Over 71 percent of households with annual incomes less than $25,000 believe they can not afford a lawyer, while more than half of households with moderate incomes-$46,000 or less-also believe they can not afford a lawyer.
To obtain a copy of this report, please contact Kay Lapid at Kay.Lapid@azflse.org, or (602) 340-7260.
Florida's Bay Area Legal Services (BALS) has announced the launch of the L. David Shear Children's Law Center. The center is dedicated to securing permanent residency for young children in out-of-home care. Richard Woltmann, BALS Executive Director, said that getting children out of the foster care system and placed with permanent loving families is crucially important to their growth and development.
L. David Shear is a lifelong resident of Tampa, Fla., partner with the law firm of Ruden McClosky, and dedicated supporter of equal access to justice. Shear helped found, and now heads, the Bay Area Legal Services Development Council, which educates community leaders about the vital services provided by the program. He was one of the original supporters of Florida's Interest on Lawyers Trust Account program, and was elected in 2007 to be the American Bar Association's representative on the Board of Directors of the National Equal Justice Library.
Click here to read the full announcement from Bay Area Legal Services. ( 168k)
On February 20, six lawyers with Texas RioGrande Legal Aid (TRLA) were admitted to practice before the U.S. Supreme Court. They are: Julie M. Balovich, Kevin P. Dietz, Cheryl D. Gatford, Mandi Matlock, Carmen E. Rodriguez, and Brian Rogers.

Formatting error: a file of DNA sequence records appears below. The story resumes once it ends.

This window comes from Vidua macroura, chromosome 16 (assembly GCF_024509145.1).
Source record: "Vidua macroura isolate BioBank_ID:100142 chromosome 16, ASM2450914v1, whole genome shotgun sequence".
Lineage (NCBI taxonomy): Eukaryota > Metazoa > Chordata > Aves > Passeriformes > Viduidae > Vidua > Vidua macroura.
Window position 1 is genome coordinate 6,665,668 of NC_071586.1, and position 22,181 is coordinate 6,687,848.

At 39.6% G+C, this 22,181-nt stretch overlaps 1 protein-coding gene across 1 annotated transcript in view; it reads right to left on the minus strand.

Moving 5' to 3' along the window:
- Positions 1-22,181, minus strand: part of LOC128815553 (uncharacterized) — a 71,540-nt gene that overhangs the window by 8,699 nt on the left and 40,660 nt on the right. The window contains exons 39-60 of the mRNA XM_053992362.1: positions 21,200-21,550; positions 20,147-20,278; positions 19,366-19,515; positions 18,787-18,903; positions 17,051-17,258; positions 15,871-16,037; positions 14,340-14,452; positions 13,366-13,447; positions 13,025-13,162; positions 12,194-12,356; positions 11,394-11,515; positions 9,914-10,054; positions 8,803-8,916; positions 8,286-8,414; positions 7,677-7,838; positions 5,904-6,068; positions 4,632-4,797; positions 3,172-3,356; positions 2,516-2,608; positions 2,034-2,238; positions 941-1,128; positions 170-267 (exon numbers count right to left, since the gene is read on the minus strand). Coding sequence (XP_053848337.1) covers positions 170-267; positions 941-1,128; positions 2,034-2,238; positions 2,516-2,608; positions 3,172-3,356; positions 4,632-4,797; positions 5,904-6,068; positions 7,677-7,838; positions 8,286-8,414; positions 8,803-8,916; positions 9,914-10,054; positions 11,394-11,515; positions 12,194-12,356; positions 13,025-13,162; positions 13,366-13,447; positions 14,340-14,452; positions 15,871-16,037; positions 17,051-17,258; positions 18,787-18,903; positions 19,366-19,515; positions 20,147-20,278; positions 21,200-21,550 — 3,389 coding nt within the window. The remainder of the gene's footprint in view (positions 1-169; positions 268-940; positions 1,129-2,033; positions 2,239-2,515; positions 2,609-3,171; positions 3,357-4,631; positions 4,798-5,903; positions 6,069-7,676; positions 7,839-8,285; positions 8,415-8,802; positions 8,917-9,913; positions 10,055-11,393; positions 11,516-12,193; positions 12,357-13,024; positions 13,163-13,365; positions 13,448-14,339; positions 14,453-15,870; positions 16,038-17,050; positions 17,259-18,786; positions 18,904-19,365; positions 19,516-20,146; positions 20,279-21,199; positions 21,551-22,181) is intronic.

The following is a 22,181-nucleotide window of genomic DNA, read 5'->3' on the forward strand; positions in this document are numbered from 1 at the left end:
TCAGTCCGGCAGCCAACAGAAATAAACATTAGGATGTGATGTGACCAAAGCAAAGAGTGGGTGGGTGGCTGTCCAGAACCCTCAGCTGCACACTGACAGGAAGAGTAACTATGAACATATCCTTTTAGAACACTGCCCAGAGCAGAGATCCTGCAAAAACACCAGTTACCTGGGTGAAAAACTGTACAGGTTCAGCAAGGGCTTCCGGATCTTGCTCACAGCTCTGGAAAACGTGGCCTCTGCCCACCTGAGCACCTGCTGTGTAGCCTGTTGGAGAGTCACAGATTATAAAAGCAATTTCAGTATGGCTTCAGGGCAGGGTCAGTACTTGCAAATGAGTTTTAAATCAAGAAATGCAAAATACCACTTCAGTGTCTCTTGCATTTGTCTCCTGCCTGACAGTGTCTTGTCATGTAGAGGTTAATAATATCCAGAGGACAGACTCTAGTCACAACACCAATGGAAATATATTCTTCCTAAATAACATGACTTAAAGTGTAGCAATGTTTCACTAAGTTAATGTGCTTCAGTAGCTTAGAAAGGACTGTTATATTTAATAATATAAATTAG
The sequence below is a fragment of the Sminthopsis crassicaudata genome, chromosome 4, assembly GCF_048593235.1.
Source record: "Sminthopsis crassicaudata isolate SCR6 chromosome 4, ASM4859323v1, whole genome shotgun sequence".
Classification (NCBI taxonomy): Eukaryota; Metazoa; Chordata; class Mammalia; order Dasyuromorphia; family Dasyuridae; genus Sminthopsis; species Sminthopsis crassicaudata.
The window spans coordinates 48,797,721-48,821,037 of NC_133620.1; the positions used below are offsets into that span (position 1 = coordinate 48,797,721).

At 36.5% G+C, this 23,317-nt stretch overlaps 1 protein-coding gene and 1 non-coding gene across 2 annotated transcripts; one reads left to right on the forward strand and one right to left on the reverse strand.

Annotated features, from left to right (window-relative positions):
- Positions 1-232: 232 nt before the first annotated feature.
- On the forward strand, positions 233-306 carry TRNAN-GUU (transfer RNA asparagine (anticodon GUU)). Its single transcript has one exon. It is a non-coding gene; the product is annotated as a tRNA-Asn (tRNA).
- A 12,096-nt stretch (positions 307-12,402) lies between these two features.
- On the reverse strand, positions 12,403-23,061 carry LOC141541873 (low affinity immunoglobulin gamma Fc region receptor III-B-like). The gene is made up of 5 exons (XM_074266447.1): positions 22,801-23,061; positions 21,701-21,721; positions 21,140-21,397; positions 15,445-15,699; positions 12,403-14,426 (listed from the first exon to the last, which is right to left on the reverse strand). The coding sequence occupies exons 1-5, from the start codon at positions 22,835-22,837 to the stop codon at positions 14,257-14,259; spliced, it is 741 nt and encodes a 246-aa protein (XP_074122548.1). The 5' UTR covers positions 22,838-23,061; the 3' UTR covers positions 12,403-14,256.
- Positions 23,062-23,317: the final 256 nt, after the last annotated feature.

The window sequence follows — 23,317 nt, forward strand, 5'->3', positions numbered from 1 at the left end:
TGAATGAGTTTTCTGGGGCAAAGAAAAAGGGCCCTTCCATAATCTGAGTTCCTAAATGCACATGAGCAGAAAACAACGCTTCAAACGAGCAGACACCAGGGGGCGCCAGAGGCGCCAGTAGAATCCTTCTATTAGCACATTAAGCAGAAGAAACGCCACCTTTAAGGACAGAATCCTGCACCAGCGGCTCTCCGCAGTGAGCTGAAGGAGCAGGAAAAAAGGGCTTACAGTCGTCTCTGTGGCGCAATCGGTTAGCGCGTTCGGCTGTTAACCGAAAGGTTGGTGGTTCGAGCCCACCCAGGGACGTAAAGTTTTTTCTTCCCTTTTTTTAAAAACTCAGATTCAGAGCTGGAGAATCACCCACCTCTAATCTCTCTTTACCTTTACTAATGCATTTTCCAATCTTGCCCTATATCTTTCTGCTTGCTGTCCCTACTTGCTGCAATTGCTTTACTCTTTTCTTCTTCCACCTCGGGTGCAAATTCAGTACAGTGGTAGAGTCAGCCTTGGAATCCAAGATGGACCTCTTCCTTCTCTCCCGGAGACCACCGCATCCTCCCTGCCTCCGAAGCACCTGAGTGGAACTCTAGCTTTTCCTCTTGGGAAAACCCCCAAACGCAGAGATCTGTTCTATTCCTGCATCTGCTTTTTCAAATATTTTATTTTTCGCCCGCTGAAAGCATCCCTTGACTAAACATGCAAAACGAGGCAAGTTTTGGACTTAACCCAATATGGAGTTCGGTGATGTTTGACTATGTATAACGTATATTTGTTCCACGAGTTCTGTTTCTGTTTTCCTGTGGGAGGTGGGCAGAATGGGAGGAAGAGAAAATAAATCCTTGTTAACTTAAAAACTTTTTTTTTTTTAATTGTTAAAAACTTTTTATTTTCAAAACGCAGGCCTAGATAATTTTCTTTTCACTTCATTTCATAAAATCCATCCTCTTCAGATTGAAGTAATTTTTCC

William O. Whitehurst, former Chairman of the American Bar Association's Standing Committee on Legal Aid and Indigent Defendants, former President of the State Bar of Texas, and co-founder of Bar Leaders for the Preservation of Legal Services to the Poor, is moving the admission of the group.
Interest on Lawyer Trust Account (IOLTA) programs in at least two states have projected serious funding shortages following a series of interest rate cuts by the Federal Reserve. Interest rates on IOLTA accounts mirror rates set by the Fed.
According to the Austin Business Journal, the Texas Access to Justice Foundation (TAJF), which distributes IOLTA funds to Texas legal services programs, expected to receive $25 to $28 million in IOLTA revenue before the rate cuts, and now only expects to receive $15 to $16 million.